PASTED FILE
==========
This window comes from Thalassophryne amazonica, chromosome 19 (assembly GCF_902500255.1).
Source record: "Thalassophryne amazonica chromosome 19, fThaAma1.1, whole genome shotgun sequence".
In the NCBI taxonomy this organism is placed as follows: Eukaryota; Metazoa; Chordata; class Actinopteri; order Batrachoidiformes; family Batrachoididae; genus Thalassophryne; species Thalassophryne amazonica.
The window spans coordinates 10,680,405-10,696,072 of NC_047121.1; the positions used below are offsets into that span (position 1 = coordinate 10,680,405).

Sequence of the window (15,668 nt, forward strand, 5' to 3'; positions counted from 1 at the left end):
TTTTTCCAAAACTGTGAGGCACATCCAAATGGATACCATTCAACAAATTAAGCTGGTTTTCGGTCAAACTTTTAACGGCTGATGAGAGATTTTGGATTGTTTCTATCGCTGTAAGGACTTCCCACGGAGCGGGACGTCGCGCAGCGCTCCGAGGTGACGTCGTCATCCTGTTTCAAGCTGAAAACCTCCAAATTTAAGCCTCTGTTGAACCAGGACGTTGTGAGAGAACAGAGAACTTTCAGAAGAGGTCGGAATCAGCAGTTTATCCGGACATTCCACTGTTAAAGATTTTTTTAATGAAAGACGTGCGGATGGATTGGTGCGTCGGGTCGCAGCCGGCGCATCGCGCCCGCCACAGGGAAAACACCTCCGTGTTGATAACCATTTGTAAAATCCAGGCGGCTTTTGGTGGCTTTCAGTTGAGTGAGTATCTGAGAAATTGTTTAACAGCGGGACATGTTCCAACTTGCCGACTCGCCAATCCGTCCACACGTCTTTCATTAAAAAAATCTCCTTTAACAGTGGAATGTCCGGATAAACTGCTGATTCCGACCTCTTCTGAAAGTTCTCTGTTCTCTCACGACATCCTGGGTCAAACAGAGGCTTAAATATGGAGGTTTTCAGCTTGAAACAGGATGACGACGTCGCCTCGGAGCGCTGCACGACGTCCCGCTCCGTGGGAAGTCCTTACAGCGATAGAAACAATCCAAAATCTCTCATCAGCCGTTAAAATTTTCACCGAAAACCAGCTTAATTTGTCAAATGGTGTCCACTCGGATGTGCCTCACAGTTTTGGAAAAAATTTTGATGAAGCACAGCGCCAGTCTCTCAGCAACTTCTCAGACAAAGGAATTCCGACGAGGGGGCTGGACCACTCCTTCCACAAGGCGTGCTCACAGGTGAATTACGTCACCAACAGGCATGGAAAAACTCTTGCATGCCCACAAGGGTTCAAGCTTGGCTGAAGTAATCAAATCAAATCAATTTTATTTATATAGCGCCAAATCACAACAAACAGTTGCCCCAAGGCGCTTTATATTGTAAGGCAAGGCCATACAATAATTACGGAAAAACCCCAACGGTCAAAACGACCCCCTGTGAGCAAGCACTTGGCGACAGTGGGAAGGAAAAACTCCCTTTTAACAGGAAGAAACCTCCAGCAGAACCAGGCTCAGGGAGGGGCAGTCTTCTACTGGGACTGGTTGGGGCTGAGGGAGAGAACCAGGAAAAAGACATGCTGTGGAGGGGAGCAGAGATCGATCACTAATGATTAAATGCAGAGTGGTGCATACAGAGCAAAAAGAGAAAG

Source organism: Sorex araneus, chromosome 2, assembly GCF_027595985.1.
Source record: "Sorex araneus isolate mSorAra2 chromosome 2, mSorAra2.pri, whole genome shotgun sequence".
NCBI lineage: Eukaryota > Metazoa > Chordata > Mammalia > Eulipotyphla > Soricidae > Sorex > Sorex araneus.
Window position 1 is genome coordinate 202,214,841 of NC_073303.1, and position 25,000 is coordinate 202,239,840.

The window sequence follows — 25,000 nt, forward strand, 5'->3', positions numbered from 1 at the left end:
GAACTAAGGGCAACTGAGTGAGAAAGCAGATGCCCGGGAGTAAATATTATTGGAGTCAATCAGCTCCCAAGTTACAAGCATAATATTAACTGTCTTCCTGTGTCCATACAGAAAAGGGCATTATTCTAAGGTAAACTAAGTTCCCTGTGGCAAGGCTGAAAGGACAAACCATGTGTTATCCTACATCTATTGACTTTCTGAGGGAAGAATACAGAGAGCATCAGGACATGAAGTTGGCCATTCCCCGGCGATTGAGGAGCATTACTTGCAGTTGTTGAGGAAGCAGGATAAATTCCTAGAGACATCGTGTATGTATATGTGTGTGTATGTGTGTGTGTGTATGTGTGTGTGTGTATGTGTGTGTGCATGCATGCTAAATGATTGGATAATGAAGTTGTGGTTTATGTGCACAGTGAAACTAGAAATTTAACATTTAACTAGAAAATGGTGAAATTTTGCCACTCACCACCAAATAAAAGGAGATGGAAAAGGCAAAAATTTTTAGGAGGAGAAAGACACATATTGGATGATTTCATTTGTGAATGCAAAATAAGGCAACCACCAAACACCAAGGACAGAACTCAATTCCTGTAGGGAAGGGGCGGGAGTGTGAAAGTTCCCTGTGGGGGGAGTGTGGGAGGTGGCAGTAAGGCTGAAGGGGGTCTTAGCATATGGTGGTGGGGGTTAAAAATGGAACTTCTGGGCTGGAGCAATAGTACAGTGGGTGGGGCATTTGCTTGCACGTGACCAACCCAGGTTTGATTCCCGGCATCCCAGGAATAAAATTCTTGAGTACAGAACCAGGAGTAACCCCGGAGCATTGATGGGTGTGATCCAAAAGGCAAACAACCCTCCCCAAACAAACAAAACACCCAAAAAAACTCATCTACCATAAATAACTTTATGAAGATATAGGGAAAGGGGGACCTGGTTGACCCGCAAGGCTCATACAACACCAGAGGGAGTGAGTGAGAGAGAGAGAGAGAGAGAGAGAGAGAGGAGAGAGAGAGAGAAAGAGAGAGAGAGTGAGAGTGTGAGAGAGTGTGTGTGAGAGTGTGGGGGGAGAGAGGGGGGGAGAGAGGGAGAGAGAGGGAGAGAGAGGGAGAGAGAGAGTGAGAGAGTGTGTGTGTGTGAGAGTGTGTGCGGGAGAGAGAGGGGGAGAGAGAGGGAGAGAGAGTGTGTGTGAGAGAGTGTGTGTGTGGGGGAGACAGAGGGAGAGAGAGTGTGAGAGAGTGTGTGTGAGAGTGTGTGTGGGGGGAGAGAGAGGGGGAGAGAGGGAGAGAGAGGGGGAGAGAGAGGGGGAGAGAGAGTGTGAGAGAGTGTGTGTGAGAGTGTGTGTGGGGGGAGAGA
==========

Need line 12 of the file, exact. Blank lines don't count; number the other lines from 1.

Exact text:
GAACTAAGGGCAACTGAGTGAGAAAGCAGATGCCCGGGAGTAAATATTATTGGAGTCAATCAGCTCCCAAGTTACAAGCATAATATTAACTGTCTTCCTGTGTCCATACAGAAAAGGGCATTATTCTAAGGTAAACTAAGTTCCCTGTGGCAAGGCTGAAAGGACAAACCATGTGTTATCCTACATCTATTGACTTTCTGAGGGAAGAATACAGAGAGCATCAGGACATGAAGTTGGCCATTCCCCGGCGATTGAGGAGCATTACTTGCAGTTGTTGAGGAAGCAGGATAAATTCCTAGAGACATCGTGTATGTATATGTGTGTGTATGTGTGTGTGTGTATGTGTGTGTGTGTATGTGTGTGTGCATGCATGCTAAATGATTGGATAATGAAGTTGTGGTTTATGTGCACAGTGAAACTAGAAATTTAACATTTAACTAGAAAATGGTGAAATTTTGCCACTCACCACCAAATAAAAGGAGATGGAAAAGGCAAAAATTTTTAGGAGGAGAAAGACACATATTGGATGATTTCATTTGTGAATGCAAAATAAGGCAACCACCAAACACCAAGGACAGAACTCAATTCCTGTAGGGAAGGGGCGGGAGTGTGAAAGTTCCCTGTGGGGGGAGTGTGGGAGGTGGCAGTAAGGCTGAAGGGGGTCTTAGCATATGGTGGTGGGGGTTAAAAATGGAACTTCTGGGCTGGAGCAATAGTACAGTGGGTGGGGCATTTGCTTGCACGTGACCAACCCAGGTTTGATTCCCGGCATCCCAGGAATAAAATTCTTGAGTACAGAACCAGGAGTAACCCCGGAGCATTGATGGGTGTGATCCAAAAGGCAAACAACCCTCCCCAAACAAACAAAACACCCAAAAAAACTCATCTACCATAAATAACTTTATGAAGATATAGGGAAAGGGGGACCTGGTTGACCCGCAAGGCTCATACAACACCAGAGGGAGTGAGTGAGAGAGAGAGAGAGAGAGAGAGAGAGAGGAGAGAGAGAGAGAAAGAGAGAGAGAGTGAGAGTGTGAGAGAGTGTGTGTGAGAGTGTGGGGGGAGAGAGGGGGGGAGAGAGGGAGAGAGAGGGAGAGAGAGGGAGAGAGAGAGTGAGAGAGTGTGTGTGTGTGAGAGTGTGTGCGGGAGAGAGAGGGGGAGAGAGAGGGAGAGAGAGTGTGTGTGAGAGAGTGTGTGTGTGGGGGAGACAGAGGGAGAGAGAGTGTGAGAGAGTGTGTGTGAGAGTGTGTGTGGGGGGAGAGAGAGGGGGAGAGAGGGAGAGAGAGGGGGAGAGAGAGGGGGAGAGAGAGTGTGAGAGAGTGTGTGTGAGAGTGTGTGTGGGGGGAGAGA